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I have the following tree:

\begin{center}
\begin{forest}
[Tests
  [Case 1
    [\text{OGL1}]
    [\text{OGL2}]
    [\text{OGL3}]
    [\text{OGL4}]    
  ]
  [Case 2
    [\text{OGL1}]
    [\text{OGL2}]
    [\text{OGL3}]
    [\text{OGL4}] 
  ]
  [Case 3
    [\text{OGL1}]
    [\text{OGL2}]
    [\text{OGL3}]
    [\text{OGL4}] 
  ]
  [Case 4
    [\text{OGL1}]
    [\text{OGL2}]
    [\text{OGL3}]
    [\text{OGL4}] 
  ]
]      
\end{forest}
\end{center}

enter image description here

However, the tree is too wide and goes out of the paper.

Is there a nice way to make it fit in the paper without having letters on each other?

If there a different type of tree that can solve it, it also will be nice to know.

Thank you!

  • It may work better as a horizontal (rather than vertical) forest tree. – Aubrey Blumsohn Mar 24 '18 at 15:40
  • One reason you may have got an answer which doesn't fit the tree into your page area is that you did not provide a complete minimal example, so we have no way of knowing the size of your text block. The answer you currently have assumes you are using A4 paper with 12pt font (but the layout is still configured for US letter), with default margins. But if you are using anything else, all bets are off. – cfr Mar 26 '18 at 23:06
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2

Like so?

No idea what your \text is for so eliminated those

\documentclass[a4paper,12pt]{article}

\usepackage{forest}

\begin{document}

\begin{forest}
  for tree={
    child anchor=west,
    parent anchor=east,
    grow'=east,
  %minimum size=1cm,%new possibility
  text width=4cm,%
    draw,
    anchor=west,
    edge path={
      \noexpand\path[\forestoption{edge}]
        (.child anchor) -| +(-5pt,0) -- +(-5pt,0) |-
        (!u.parent anchor)\forestoption{edge label};
    },
  }
[Tests
  [Case 1
    [{OGL1}]
    [{OGL2}]
    [{OGL3}]
    [{OGL4}]    
  ]
  [Case 2
    [{OGL1}]
    [{OGL2}]
    [{OGL3}]
    [{OGL4}] 
  ]
  [Case 3
    [{OGL1}]
    [{OGL2}]
    [{OGL3}]
    [{OGL4}] 
  ]
  [Case 4
    [{OGL1}]
    [{OGL2}]
    [{OGL3}]
    [{OGL4}] 
  ]
]      
\end{forest}

\end{document}

enter image description here

  • ye it looks nice however if there an option to make it to the width of the paper I prefer. – Ben Mar 24 '18 at 16:11
  • You mean you randomly want to change the length of the lines or the width of the boxes, the text and fonts or what? – Aubrey Blumsohn Mar 24 '18 at 17:14
  • As you can see, case 4 is outside of the paper. I would like to make for example Case 1 and Case 3 in let say upper floor and Case 2 and Case 4 in lower floor so it can be less wide and yet all connected directly to "Tests". – Ben Mar 24 '18 at 21:37
  • @Ben not really sure what this means. – Aubrey Blumsohn Mar 25 '18 at 9:09
1

It is hard to offer advice about how to fit something into a box without knowing the size of the box, but this is essentially what you've asked people to do. That is, because your example isn't complete, we can only guess your choice of font, default font size, paper size, margins and so on. A better answer would require more complete information.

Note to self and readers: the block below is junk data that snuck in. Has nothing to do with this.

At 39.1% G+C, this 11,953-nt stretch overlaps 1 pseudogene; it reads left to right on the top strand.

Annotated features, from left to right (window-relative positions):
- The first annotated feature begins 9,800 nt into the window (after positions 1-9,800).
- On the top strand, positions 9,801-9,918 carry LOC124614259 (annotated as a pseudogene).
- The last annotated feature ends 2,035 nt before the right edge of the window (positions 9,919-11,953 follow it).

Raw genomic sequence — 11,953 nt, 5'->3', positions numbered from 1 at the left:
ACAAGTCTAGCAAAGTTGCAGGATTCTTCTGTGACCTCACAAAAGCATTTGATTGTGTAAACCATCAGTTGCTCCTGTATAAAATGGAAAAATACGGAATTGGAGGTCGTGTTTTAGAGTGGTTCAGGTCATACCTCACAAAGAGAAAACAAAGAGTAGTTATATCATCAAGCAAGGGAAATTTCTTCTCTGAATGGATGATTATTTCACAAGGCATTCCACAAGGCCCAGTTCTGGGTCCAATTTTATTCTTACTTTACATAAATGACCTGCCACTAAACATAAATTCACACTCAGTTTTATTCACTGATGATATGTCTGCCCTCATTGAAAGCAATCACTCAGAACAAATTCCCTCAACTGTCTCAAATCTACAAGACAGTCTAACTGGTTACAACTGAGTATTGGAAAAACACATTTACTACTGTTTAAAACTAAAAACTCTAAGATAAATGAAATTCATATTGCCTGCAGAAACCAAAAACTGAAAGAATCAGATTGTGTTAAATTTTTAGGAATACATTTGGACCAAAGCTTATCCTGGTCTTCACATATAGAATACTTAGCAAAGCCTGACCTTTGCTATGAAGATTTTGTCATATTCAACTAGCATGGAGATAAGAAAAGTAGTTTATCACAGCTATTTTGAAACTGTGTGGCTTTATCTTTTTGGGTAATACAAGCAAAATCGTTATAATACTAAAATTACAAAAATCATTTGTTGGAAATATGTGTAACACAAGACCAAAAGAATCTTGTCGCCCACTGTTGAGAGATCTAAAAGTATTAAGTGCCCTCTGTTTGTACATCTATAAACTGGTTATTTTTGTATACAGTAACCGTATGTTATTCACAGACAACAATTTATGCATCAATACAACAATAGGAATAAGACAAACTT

In what follows, I assume that you are using the article class with default settings. This means US letter paper (216 x 279 mm) in portrait orientation with 10pt Computer Modern serif, sans and typewriter, and default margins, skips and so on.

I suggest setting the tree out 'directory-style'. Depending on the potential width of the nodes' contents, you might either typeset the whole tree this way or switch to this style at an appropriate point.

If the nodes' contents may actually be significantly wider, you might set it like this:

long tree for wide nodes

showframe is used to mark the text block, margins etc. Obviously, you shouldn't load this in your real document, but the lines are useful here.

If the nodes' contents is really short, as in the example, I think it looks better to switch after the first children:

switched tree

Here forked edge is used to get a similar style for the edges between the root and its children.

As of Forest 2, these styles are simple to implement using the edges library, as the following code illustrates.

\documentclass{article}
\usepackage[edges]{forest}
\usepackage{showframe}
\begin{document}

\begin{forest}
  for tree={folder, grow'=0}
  [Tests
    [Case 1
      [OGL1]
      [OGL2]
      [OGL3]
      [OGL4]    
    ]
    [Case 2
      [OGL1]
      [OGL2]
      [OGL3]
      [OGL4] 
    ]
    [Case 3
      [OGL1]
      [OGL2]
      [OGL3]
      [OGL4] 
    ]
    [Case 4
      [OGL1]
      [OGL2]
      [OGL3]
      [OGL4] 
    ]
  ]      
\end{forest}

\begin{forest}
  where level>=1{if level=1{forked edge}{}, folder, grow'=0}{}
  [Tests
    [Case 1
      [OGL1]
      [OGL2]
      [OGL3]
      [OGL4]    
    ]
    [Case 2
      [OGL1]
      [OGL2]
      [OGL3]
      [OGL4] 
    ]
    [Case 3
      [OGL1]
      [OGL2]
      [OGL3]
      [OGL4] 
    ]
    [Case 4
      [OGL1]
      [OGL2]
      [OGL3]
      [OGL4] 
    ]
  ]      
\end{forest}

\end{document}
  • The fork style looks very nice however im getting a clash with fancyhdr package. – Ben Apr 3 '18 at 18:03
  • @Ben That is not the problem. Of that I'm certain. I use Forest all the time with fancyhdr: there is no incompatibility here. However, without a minimal example, I can't say what the problem is. – cfr Apr 4 '18 at 2:14

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